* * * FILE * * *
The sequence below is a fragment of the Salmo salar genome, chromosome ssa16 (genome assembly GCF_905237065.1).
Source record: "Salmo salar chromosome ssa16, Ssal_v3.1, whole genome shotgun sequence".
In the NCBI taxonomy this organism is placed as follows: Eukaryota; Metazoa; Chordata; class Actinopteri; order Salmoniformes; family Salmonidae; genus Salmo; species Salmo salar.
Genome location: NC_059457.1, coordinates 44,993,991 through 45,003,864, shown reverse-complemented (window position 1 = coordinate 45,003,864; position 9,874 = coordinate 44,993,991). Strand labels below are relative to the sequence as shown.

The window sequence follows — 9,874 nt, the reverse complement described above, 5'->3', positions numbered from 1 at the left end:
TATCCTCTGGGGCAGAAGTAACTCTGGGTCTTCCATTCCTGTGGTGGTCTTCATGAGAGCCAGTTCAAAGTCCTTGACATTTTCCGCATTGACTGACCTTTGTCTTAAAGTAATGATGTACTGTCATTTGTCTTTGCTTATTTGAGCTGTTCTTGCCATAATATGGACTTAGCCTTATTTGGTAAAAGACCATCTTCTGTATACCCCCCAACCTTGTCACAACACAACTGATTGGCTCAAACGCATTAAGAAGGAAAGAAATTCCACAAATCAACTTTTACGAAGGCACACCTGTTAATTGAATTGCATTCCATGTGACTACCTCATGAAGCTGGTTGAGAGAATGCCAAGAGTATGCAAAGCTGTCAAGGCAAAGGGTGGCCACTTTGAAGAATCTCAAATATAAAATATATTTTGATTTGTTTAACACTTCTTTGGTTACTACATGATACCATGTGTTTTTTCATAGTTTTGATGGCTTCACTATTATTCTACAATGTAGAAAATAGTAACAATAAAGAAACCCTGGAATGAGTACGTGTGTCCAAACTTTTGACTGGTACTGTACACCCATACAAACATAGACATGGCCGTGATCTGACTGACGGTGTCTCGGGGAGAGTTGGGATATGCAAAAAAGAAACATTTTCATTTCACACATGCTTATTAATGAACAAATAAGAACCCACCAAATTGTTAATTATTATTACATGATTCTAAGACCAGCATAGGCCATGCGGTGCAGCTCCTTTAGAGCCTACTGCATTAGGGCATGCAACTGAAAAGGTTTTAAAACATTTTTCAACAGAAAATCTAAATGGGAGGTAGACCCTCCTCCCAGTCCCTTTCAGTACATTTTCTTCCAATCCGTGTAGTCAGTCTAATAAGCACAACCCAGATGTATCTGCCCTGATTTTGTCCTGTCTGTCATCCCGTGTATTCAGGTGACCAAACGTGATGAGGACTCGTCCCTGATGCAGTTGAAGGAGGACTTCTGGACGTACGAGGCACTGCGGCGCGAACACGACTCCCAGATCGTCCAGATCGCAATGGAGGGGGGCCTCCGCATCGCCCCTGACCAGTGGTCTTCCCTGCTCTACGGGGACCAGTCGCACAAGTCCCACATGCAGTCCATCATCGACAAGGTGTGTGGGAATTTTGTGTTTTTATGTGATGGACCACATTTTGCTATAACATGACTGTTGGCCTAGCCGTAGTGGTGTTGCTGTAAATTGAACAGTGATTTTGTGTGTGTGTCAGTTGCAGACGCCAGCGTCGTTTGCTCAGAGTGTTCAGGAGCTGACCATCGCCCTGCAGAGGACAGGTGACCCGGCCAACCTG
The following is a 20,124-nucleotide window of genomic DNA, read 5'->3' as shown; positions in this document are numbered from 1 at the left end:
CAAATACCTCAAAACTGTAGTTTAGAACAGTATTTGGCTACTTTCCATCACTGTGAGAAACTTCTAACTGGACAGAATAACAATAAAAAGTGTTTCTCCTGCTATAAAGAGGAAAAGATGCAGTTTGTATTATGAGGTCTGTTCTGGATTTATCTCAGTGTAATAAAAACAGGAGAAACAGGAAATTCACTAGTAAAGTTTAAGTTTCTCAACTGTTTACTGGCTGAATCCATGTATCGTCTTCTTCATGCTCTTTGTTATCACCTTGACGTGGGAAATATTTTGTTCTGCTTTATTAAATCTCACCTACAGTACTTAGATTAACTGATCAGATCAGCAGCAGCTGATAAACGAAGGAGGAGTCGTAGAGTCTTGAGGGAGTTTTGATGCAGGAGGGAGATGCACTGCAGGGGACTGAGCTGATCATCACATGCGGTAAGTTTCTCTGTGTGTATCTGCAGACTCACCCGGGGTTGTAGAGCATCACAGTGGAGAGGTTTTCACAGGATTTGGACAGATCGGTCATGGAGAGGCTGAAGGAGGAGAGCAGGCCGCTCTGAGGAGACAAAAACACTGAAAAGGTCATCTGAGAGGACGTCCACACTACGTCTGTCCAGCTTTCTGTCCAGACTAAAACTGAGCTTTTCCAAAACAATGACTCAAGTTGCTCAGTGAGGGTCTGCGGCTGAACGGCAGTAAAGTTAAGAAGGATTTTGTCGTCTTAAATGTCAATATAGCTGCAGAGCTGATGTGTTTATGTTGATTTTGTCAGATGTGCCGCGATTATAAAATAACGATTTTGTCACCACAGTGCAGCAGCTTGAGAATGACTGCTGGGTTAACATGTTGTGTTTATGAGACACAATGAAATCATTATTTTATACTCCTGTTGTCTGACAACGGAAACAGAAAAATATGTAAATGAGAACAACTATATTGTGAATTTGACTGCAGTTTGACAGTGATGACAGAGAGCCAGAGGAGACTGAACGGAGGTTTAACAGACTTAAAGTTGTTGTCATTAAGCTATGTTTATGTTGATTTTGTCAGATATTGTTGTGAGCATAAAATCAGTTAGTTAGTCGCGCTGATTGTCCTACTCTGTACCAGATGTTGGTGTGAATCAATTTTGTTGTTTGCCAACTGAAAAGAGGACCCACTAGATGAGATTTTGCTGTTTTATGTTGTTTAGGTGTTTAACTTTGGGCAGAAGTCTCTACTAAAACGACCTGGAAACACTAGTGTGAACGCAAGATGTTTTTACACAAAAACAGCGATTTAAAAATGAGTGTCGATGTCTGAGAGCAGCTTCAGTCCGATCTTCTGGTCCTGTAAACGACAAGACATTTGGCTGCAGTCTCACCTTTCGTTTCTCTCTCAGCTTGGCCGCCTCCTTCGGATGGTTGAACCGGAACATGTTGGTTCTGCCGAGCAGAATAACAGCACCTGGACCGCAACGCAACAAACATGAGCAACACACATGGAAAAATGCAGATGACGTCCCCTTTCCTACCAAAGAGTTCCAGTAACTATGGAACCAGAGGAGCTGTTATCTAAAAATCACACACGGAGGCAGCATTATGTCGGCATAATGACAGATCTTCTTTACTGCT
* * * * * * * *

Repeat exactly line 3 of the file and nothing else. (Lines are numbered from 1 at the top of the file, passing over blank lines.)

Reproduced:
In the NCBI taxonomy this organism is placed as follows: Eukaryota; Metazoa; Chordata; class Actinopteri; order Salmoniformes; family Salmonidae; genus Salmo; species Salmo salar.